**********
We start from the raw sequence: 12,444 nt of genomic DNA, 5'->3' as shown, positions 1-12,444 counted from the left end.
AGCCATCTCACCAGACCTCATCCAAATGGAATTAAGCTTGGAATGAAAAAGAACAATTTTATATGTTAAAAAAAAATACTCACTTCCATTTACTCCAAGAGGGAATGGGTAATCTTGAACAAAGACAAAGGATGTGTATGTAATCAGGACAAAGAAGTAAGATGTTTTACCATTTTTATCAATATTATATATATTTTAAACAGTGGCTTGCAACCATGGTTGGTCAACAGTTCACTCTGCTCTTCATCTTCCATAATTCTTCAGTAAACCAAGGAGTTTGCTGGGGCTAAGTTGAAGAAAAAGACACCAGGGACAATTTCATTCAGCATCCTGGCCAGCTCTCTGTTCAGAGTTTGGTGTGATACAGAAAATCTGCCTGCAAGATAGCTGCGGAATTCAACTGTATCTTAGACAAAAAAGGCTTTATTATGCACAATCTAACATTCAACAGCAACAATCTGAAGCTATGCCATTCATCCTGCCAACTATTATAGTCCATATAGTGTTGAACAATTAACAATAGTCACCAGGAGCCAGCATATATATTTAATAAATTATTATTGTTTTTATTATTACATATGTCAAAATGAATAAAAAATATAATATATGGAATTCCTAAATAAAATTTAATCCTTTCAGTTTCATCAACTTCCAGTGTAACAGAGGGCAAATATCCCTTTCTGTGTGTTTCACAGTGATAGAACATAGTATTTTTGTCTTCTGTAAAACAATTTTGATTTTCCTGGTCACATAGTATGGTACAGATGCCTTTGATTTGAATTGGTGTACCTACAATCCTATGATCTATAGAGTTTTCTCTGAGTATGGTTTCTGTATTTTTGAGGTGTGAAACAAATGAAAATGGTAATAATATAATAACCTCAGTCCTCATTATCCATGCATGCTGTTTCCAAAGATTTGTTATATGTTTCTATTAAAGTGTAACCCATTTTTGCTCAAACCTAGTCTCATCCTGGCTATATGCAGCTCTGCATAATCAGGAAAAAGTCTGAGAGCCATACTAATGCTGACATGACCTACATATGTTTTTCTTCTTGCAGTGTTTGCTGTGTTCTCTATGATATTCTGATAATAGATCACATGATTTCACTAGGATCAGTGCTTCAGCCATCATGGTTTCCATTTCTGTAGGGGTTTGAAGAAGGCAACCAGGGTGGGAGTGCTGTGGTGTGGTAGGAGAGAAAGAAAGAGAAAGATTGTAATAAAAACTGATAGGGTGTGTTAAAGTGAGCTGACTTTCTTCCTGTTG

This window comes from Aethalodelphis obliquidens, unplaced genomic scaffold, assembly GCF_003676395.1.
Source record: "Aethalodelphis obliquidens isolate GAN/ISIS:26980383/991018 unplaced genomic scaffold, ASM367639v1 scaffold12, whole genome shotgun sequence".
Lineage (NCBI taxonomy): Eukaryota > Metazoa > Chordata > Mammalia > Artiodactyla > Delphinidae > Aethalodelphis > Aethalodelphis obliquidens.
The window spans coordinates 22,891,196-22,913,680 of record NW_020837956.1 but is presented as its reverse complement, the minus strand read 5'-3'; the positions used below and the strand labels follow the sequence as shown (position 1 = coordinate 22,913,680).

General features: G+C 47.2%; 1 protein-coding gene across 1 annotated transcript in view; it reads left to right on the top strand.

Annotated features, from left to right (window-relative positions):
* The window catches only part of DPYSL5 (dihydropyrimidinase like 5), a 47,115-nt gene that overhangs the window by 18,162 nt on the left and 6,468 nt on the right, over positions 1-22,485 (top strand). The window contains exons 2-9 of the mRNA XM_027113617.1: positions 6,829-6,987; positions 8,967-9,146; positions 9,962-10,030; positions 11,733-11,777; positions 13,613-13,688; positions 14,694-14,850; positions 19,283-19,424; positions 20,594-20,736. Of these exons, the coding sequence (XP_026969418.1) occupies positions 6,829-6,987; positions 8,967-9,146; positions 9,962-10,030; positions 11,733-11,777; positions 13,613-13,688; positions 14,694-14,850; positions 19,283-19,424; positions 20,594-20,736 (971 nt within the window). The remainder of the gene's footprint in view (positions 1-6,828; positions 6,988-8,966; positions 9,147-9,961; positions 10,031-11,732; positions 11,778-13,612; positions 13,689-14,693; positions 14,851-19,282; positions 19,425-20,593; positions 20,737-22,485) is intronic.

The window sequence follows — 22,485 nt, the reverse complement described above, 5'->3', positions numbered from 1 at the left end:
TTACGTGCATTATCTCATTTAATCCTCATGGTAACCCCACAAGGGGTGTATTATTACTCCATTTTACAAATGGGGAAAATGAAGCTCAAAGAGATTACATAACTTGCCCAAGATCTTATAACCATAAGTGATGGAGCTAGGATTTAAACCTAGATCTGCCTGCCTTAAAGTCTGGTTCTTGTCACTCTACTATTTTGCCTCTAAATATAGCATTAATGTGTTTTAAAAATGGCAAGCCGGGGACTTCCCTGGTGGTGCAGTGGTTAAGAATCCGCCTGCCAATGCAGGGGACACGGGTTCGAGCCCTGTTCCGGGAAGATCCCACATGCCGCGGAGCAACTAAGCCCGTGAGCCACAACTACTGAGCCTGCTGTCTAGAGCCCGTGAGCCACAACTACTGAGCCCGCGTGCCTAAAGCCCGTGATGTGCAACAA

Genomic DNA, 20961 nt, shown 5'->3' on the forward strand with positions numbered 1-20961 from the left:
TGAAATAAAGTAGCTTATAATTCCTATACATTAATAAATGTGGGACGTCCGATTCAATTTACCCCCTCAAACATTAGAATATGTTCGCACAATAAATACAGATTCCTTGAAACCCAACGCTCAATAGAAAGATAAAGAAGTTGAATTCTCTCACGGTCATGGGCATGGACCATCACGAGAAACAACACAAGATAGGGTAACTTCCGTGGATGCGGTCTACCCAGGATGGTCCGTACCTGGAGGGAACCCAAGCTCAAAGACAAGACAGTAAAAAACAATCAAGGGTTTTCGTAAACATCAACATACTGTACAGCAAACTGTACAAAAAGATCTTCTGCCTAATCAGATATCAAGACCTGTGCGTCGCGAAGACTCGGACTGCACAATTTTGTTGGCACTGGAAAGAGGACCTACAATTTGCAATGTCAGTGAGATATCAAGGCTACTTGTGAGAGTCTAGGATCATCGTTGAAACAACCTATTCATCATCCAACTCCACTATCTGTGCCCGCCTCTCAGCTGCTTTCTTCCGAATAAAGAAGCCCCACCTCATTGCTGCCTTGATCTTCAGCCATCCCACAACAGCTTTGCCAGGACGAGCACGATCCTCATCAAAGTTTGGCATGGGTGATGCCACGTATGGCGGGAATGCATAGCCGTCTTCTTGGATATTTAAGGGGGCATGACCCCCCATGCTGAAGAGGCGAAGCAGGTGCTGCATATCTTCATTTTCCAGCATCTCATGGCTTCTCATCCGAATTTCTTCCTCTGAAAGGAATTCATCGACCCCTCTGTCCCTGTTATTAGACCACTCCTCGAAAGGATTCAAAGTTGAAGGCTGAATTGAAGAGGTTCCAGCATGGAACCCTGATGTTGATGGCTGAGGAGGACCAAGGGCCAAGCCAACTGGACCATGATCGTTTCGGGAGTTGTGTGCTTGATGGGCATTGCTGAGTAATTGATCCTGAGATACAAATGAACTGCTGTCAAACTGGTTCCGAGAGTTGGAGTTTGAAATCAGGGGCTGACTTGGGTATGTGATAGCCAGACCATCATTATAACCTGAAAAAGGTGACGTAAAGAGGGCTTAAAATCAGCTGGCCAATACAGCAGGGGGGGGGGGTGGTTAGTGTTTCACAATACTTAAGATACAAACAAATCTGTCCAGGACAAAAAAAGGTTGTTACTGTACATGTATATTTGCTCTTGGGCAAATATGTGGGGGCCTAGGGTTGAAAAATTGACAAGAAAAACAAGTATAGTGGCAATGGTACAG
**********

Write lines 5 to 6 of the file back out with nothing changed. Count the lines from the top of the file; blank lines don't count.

Lineage (NCBI taxonomy): Eukaryota > Metazoa > Chordata > Mammalia > Artiodactyla > Delphinidae > Aethalodelphis > Aethalodelphis obliquidens.
The window spans coordinates 22,891,196-22,913,680 of record NW_020837956.1 but is presented as its reverse complement, the minus strand read 5'-3'; the positions used below and the strand labels follow the sequence as shown (position 1 = coordinate 22,913,680).